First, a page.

After years of chugging along, the development of the nation's first consensus-based standard for the use of building information modeling is finally picking up steam. The buildingSMART alliance, which is releasing the National BIM Standard-United States, or NBIMS-US, says a version of the standard will be out by year's end. Beginning on Aug. 3, the 30-day public-comment period will broach the 45 topics that form the core of the standard.
“We're out of the back room,” says Deke Smith, executive director of the alliance, which is a council of the National Institute of Building Sciences, Washington, D.C.
Smith and his colleagues have been working on the standard for a decade. The alliance released the first version in 2007, but it was not really a helpful standard because, at that time, “there really wasn't much to standardize,” says Smith. “[But it] prepared the industry to develop an infrastructure for creating the standard.”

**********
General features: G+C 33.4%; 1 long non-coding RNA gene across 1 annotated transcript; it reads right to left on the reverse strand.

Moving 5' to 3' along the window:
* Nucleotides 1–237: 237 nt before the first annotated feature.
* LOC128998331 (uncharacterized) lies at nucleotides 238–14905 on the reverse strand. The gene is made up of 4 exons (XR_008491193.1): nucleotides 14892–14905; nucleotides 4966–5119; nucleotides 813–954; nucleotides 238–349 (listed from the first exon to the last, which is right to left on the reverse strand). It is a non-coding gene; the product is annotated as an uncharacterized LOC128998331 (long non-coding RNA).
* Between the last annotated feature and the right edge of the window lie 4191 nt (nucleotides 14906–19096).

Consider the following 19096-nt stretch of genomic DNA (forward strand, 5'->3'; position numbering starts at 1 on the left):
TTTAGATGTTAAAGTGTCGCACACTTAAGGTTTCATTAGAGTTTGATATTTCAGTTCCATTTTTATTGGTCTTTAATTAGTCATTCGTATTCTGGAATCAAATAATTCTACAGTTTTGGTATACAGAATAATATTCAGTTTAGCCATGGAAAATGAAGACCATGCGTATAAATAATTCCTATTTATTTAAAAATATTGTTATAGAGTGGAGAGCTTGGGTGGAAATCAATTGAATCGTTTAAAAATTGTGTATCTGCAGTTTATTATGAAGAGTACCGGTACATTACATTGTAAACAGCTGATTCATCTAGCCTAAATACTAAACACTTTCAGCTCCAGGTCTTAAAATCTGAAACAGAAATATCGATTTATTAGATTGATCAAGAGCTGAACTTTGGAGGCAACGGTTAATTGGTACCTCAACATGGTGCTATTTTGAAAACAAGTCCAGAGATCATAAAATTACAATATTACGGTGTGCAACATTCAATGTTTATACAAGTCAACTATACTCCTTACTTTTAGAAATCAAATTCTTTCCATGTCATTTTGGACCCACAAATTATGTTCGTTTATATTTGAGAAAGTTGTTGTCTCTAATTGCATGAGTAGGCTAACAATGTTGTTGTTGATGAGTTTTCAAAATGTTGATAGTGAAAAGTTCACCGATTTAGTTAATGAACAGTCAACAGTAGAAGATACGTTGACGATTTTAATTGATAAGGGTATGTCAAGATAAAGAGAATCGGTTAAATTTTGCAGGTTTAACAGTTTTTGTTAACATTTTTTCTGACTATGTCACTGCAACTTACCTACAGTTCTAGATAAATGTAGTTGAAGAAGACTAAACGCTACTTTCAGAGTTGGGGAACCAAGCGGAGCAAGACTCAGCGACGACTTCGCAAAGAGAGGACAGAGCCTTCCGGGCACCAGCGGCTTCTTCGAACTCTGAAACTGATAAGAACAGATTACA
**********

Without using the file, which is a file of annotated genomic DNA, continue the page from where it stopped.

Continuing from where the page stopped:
As BIM use spread, momentum for a consensus standard picked up, reaching a tipping point last year, says Smith. The alliance currently has 190 members.
The new version of NBIMS-US will include best practices and guidelines, such as the “BIM Project Execution Planning Guide,” in addition to the standards, which can be verified. NBIMS-US is likely to contain data exchange information on steel BIM as well as several other information exchanges. These include the “Construction Operations Building information exchange,” or COBie.
Instructions on how to comment on the subject ballots, on which eligible members will vote starting on Sept. 21, is available at www.buildingsmartalliance.org/.
The third version of the standard is already in the works. It will likely include standards for sharing digital data with facilities managers as well as BIM standards for precast and poured-in-place concrete.
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